• In IPM, farmers use a better understanding of nature (soil, water, climate, creatures, and plants) to make it easy for crops to flourish but hard for pests.
  • Harmful pesticides are used ONLY WHEN NEEDED.
  • As a result, crops produce better, pest problems are fewer and the environment gets healthier.

TYPES OF PRACTICES

  • Cultural
  • Biological
  • Chemical

CULTURAL PRACTICES

Normal field work is used to make field conditions best for the crop and worst for pests.

  • Site selection
  • Preparing land early and properly.
  • Using pest-free planting material.
  • Spacing to reduce overcrowding and disease build-up.
  • Checking fields weekly for problems (scouting).
  • Feeding plants for early, healthy growth.
  • Early removal of sick plants from fields.
  • Crop rotation.
  • Reaping on time to escape pest damage.
  • Reaping with care to reduce bruises and rots.

BIOLOGICAL CONTROL

 In nature, many creatures kill pests.

 The three types of beneficials (Natural enemies) are:

  • Parasites
  • Predators
  • Pathogens.

OTHER BIOLOGICAL CONTROL

  • Resistant Variety
  • Biorationals eg pheromones, BT

CHEMICAL CONTROL

  • Pesticides are made to kill pests. Most pesticides will also kill or harm other living things.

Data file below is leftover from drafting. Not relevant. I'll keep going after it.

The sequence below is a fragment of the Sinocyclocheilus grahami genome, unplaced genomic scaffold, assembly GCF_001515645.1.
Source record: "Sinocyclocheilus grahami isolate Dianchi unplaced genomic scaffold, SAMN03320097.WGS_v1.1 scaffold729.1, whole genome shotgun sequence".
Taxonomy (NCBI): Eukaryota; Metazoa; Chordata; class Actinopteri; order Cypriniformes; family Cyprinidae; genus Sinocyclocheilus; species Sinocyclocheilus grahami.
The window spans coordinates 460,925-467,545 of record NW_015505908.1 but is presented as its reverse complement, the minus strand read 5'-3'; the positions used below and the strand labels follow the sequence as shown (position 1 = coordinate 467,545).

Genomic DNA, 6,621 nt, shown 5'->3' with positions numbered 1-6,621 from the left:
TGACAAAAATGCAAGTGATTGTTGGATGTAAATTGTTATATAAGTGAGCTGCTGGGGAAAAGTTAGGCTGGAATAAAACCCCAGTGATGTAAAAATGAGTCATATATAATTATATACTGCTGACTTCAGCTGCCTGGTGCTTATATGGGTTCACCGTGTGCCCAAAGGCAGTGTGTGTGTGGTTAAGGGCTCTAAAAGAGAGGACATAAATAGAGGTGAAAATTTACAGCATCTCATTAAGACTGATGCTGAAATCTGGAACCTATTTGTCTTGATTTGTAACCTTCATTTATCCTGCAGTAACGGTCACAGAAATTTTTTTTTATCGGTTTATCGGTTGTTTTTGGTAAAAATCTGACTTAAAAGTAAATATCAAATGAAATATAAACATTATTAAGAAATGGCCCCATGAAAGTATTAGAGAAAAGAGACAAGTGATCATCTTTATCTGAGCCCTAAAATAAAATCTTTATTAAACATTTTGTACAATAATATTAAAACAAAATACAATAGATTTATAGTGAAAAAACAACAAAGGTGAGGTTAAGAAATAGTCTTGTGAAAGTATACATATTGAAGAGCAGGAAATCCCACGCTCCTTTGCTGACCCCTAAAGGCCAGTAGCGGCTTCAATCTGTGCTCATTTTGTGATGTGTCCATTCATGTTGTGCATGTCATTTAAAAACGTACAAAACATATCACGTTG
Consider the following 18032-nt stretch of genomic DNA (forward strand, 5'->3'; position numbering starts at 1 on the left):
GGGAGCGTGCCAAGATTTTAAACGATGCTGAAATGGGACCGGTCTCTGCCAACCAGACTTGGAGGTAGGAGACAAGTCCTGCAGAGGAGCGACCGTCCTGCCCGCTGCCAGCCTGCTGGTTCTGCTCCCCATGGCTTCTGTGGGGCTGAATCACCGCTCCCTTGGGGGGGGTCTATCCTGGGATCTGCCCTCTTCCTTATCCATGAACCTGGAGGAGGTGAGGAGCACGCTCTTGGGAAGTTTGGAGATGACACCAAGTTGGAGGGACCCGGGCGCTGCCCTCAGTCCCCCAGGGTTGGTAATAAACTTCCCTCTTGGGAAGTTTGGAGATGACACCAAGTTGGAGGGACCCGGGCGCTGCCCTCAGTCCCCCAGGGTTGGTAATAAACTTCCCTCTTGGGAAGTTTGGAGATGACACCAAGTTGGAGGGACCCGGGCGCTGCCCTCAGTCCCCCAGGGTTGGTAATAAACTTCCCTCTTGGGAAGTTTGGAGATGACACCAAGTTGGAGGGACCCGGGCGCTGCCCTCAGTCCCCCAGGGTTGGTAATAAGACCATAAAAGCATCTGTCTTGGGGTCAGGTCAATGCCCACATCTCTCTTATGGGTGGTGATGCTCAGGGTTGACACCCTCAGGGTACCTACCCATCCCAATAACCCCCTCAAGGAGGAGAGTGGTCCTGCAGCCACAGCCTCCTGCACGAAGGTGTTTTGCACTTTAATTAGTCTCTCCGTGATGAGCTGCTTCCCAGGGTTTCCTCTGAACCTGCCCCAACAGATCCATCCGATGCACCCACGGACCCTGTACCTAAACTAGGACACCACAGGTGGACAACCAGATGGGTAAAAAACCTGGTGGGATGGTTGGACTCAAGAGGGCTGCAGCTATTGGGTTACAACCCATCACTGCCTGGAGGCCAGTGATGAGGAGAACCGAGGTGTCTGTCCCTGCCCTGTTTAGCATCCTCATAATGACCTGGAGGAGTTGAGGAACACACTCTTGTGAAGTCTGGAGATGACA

• Some are very poisonous; others less dangerous to man, beneflcials and the environment.
  • Botanical insecticides are made from plants. Some are safer and still quite effective against pests

MAJOR PEST OF RED SORREL

  • Weeds
  • Thrips
  • Root Knot Nematodes
  • Army worm

THRIPS

  • Very small
  • Infest fruits
  • Major problem to the export market

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Control

  • IPM
  • Appropriate insecticide (eg. Aecis or Diazinon)

ROOT KNOT NEMATODE.

  • Small worms living inside the roots
  • Can reduce the yield of the plants

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Control

IPM (crop rotation) Use of nematicide.

ARMY WORM

 Affects the Leaf of the plant

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Control:

  •  IPM
  • Treat with BT insecticide

MAJOR DISEASES OF RED SORREL

  • Powdery Mildew
  • Leaf Spot
  • Phytophthora Foot rot

POWDERY MILDEW

  • Fungal Disease affecting the leaves of the plant.
  • Sign: leaves appear whit in colour

Control:

  • IPM (cultural practices)
  • Use appropriate fungicide. (eg Champion or Kocide)

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LEAF SPOT

  • Fungal disease
  • Appears in a circular pattern and can result in leaf drop.

Control:

  • IPM
  • use of appropriate fungicide (eg. Sancozeb)

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PHYTHOPTERA FOOT ROT

  • Soil Bourne Fungus affecting the root of the plant and is able to survive for years.
  • Sign: =Black lesion girdling the stem above the soil line.

          =Wilting

                        =Death of the plant

Control:

  • IPM (proper water and soil mgnt, crop rotation, clean seed and field selection)
  • Use systemic fungicide.

HARVESTING

  • Major challenge in sorrel production
  • Clip fruits individually from the plant.
  • The use of an umbrella’s main vein is use to easily separate the seed from the calyx.
  • Store Calyx properly and move to market as quickly as possible.